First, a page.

In the last three years, Iran’s protracted foreign interference campaign has stepped things up a notch, from stoking bureaucratic inefficiencies and bribing or coercing provincial governors all the way to bankrolling the creation of quasi-paramilitary, Shia-majority political organizations. By cultivating a political stronghold in Baghdad, Iran aims to reinforce key nodes in the Shia Crescent and entrench Iraq as a militarily feeble client state.
By most metrics, this goal has been a tremendous success for Tehran—Iraq remains deeply unstable and the country’s political class has devoted far more energy towards lining their own pockets and realizing Iranian interests than they ever have towards creating jobs, building infrastructure, or easing poverty.
Can al-Kadhimi Solve Iraq’s Problems?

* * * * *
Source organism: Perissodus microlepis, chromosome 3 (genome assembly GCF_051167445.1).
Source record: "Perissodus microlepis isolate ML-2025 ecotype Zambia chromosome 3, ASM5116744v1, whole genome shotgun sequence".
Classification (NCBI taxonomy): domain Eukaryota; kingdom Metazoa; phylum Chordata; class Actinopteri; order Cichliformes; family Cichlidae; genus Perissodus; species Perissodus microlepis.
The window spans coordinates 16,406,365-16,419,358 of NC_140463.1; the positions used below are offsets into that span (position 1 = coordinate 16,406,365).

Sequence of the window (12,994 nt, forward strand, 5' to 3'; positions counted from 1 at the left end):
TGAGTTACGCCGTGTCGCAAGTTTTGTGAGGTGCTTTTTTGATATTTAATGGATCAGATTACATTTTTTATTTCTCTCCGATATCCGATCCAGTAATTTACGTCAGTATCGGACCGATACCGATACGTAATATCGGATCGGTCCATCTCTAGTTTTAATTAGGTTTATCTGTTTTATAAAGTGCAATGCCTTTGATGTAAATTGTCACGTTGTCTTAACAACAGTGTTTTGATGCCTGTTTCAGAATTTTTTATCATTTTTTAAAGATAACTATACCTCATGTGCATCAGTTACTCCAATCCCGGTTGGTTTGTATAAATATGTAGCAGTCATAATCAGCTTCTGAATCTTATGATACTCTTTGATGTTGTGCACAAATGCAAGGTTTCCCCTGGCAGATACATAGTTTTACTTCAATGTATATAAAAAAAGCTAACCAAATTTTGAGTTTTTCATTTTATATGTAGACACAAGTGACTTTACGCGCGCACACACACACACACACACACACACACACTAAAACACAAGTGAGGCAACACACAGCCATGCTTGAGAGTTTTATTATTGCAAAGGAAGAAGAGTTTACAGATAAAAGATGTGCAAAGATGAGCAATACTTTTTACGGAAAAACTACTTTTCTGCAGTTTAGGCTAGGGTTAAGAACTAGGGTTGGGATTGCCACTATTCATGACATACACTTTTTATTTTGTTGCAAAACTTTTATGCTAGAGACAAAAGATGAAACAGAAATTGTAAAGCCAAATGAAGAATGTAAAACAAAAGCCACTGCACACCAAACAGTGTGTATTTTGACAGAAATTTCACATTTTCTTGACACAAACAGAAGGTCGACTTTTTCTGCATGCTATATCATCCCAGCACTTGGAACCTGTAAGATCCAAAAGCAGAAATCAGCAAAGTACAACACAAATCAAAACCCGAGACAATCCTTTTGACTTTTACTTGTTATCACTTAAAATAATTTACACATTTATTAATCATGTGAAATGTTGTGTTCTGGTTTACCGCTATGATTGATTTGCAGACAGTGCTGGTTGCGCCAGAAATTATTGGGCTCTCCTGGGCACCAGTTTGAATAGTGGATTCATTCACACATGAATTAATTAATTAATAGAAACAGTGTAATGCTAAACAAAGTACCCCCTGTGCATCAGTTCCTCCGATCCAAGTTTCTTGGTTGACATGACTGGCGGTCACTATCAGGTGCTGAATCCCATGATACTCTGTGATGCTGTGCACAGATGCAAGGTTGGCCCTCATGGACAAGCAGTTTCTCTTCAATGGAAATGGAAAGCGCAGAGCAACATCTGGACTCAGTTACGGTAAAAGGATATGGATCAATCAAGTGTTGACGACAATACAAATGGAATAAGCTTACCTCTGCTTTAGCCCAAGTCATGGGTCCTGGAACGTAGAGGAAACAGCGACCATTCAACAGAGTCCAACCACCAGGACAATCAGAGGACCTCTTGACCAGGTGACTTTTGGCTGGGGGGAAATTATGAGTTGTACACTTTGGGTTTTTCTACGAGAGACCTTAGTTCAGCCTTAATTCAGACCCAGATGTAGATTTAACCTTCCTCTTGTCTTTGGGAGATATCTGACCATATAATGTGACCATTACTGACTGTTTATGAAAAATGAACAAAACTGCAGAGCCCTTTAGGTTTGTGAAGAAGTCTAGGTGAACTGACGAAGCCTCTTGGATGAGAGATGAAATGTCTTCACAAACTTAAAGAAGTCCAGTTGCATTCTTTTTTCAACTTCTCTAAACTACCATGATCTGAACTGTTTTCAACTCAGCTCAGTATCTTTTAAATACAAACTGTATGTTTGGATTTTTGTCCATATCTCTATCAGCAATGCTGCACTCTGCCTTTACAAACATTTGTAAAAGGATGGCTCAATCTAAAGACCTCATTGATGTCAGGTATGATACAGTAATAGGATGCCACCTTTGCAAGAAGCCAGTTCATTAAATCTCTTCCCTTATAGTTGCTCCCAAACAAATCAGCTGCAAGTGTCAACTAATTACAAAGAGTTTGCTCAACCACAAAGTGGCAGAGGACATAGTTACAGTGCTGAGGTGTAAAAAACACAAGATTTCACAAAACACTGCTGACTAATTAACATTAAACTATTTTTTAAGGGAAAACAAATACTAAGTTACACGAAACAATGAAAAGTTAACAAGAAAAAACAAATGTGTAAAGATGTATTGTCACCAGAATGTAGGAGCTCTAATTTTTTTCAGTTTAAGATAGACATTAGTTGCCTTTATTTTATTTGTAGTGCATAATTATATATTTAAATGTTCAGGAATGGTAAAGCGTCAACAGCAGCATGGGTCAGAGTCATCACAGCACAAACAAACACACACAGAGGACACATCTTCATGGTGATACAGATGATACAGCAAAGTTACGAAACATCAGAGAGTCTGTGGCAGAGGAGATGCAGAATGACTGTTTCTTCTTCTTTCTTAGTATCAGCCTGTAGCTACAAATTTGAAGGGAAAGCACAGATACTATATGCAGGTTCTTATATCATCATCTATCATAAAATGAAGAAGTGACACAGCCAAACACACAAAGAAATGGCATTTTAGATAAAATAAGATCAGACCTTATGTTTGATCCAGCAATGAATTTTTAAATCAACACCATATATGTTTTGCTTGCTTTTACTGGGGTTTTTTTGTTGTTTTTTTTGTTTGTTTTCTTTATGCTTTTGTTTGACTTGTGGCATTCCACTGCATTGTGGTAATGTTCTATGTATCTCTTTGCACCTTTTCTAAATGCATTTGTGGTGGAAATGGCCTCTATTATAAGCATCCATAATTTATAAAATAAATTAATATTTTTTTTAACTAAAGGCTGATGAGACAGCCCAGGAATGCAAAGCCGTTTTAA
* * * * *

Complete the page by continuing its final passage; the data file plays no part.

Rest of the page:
Having spent many years in the United States, PM al-Kadhimi is in a unique position of maintaining close contact with Washington and was a supporter of the US-led invasion. However, his support from Tehran is worrying.
For years, Iran has orchestrated a game of parliamentary musical chairs in Baghdad with former PM Allawi continuing, as protestors reported, practices of corruption and caving to Iranian pressure. While many hoped al-Zurfi could adequately reject Iran, he remained to unpopular.
The difference this time is that pro-sovereignty protestors will not accept the appointment of another career politician with Iranian sympathies. After years of broken promises to reform the political system, Iraq’s protestors are demanding nothing short of political revolution and regime change. Given the resilience and scale of demonstrations, the protest movement, which has already toppled one government, may soon have the strength to help build another.